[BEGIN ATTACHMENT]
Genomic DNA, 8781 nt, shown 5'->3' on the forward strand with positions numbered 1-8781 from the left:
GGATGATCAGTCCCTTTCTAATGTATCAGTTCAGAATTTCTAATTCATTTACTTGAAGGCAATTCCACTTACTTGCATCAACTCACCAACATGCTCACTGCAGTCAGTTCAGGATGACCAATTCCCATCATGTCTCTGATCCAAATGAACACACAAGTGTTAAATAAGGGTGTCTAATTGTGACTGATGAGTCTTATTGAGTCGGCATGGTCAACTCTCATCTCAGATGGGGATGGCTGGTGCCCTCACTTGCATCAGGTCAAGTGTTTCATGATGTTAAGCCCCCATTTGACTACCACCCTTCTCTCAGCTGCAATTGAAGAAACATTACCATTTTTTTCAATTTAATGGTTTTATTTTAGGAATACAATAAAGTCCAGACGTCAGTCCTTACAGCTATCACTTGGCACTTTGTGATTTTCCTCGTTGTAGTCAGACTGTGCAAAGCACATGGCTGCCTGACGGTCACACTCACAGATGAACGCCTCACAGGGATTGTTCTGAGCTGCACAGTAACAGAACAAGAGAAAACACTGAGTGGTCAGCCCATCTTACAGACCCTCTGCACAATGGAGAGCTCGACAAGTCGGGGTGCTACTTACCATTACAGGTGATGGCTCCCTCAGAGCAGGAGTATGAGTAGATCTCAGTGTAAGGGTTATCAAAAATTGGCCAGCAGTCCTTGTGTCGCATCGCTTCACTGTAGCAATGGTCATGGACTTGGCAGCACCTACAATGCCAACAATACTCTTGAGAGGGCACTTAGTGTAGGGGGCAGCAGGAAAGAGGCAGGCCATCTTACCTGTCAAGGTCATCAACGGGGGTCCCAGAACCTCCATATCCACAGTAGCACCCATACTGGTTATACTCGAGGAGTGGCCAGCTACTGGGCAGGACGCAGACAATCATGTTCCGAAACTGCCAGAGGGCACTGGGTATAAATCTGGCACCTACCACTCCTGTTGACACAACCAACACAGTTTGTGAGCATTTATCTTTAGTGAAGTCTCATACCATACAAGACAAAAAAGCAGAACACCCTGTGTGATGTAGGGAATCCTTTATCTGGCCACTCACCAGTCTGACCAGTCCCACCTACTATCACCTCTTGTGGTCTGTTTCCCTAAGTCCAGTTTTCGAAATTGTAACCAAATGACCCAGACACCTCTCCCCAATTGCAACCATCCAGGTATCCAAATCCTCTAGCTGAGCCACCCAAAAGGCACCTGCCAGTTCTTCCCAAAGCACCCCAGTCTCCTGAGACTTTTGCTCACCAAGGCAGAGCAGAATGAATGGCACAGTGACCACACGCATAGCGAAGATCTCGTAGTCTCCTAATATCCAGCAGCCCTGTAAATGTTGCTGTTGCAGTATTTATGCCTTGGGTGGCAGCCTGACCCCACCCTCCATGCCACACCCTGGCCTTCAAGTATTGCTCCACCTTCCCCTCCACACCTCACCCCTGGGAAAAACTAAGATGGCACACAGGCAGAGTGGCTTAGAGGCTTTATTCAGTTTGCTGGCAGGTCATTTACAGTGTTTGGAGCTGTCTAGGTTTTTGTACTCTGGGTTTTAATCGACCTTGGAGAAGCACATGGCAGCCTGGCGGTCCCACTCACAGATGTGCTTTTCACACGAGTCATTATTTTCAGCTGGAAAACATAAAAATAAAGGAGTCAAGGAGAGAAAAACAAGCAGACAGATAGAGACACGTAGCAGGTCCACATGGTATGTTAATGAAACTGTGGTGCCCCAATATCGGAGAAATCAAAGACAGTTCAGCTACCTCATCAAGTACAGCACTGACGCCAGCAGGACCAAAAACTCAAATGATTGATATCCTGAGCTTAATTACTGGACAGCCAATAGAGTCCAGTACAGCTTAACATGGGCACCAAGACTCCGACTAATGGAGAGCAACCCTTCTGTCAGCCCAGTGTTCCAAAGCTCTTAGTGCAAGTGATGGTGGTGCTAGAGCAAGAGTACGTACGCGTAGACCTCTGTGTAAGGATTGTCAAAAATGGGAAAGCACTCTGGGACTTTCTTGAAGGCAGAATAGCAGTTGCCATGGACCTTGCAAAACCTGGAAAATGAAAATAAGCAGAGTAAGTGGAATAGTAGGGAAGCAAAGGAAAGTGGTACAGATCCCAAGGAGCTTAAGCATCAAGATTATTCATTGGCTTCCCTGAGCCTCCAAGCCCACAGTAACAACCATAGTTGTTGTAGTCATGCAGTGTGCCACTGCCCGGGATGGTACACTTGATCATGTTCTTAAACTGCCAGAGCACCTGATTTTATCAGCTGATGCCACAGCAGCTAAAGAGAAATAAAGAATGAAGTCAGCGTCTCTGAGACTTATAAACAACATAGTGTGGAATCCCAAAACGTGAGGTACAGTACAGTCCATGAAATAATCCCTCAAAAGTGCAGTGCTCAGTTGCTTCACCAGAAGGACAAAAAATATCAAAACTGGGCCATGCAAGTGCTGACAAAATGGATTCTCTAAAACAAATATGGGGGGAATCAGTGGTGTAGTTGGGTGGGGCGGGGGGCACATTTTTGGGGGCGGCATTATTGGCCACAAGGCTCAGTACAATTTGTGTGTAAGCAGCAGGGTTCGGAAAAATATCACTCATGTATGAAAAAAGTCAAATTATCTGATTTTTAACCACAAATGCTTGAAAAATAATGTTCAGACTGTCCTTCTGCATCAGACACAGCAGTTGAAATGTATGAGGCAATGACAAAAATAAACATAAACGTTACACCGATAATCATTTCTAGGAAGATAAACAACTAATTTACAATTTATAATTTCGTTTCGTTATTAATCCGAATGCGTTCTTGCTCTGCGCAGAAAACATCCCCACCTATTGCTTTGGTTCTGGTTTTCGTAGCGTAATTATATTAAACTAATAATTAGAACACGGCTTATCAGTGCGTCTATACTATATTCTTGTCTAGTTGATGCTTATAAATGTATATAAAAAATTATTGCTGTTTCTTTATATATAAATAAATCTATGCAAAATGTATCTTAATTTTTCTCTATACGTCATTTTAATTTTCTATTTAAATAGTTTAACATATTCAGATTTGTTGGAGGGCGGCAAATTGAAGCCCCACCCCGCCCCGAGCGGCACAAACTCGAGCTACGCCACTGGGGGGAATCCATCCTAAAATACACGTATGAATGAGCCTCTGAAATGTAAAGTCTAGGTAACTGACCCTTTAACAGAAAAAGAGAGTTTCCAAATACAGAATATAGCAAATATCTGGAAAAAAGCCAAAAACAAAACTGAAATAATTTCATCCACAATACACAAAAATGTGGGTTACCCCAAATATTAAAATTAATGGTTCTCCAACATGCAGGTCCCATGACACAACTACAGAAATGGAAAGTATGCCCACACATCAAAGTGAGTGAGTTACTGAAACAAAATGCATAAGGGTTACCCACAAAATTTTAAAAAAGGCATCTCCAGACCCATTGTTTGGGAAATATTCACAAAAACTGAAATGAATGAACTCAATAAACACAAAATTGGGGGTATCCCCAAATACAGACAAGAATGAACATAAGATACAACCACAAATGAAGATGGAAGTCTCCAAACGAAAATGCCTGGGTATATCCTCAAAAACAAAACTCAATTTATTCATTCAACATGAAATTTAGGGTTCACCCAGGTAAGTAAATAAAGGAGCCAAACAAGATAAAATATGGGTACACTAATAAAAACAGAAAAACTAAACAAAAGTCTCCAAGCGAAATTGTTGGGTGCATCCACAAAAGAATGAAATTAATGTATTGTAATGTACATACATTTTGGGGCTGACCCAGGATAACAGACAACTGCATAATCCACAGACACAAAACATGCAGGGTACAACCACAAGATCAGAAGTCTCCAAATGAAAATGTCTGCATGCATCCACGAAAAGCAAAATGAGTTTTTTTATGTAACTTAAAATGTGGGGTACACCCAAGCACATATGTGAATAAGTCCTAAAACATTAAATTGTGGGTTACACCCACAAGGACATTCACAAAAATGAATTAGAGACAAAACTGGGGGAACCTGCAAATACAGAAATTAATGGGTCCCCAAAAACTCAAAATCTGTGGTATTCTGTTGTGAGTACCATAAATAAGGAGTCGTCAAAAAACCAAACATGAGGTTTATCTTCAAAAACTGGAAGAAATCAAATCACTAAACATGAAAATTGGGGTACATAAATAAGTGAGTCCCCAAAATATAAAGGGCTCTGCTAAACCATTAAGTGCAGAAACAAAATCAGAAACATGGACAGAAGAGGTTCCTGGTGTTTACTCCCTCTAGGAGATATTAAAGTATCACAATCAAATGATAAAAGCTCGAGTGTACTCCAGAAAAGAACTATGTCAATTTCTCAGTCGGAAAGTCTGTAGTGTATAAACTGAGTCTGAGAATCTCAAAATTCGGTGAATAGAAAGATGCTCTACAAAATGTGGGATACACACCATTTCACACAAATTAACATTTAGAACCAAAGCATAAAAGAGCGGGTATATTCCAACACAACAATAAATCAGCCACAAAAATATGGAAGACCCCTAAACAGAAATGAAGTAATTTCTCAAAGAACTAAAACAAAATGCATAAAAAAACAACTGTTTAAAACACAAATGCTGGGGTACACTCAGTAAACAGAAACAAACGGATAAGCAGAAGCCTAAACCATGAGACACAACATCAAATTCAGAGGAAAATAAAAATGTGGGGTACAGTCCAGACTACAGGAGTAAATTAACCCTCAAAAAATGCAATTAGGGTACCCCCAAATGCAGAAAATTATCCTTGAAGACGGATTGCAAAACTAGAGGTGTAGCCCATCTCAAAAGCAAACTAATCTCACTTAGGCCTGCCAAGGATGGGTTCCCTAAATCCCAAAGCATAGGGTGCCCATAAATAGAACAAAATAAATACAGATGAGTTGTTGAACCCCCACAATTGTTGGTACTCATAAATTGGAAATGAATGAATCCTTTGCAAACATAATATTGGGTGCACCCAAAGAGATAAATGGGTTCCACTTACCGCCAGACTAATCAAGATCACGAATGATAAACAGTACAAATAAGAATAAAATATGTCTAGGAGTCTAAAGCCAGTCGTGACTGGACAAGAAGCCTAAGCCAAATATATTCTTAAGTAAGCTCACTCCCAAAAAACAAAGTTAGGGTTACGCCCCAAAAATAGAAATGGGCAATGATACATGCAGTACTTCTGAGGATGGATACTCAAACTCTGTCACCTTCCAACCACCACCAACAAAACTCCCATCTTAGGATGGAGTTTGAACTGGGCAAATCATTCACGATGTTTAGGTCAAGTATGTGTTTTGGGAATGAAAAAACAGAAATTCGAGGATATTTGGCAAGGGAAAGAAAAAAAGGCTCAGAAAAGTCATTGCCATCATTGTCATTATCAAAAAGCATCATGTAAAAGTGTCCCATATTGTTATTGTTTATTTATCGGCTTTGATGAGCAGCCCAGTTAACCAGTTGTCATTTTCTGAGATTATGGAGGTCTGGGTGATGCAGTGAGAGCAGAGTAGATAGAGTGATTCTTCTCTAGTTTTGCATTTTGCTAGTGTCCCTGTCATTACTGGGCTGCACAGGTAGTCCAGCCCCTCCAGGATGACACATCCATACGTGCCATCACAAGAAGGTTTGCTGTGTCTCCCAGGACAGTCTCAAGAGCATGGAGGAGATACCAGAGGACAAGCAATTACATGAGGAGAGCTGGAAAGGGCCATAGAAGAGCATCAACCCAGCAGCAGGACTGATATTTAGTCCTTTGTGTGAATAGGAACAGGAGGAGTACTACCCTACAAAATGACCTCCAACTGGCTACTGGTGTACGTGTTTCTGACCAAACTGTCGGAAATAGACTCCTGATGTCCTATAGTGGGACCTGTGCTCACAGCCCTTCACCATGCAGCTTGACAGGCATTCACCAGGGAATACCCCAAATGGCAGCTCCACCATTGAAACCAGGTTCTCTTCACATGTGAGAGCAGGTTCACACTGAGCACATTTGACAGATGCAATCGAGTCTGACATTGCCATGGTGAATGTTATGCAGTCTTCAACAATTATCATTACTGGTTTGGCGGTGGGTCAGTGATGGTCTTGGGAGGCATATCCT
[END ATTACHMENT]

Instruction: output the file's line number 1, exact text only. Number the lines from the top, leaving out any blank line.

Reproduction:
Genomic DNA, 8781 nt, shown 5'->3' on the forward strand with positions numbered 1-8781 from the left: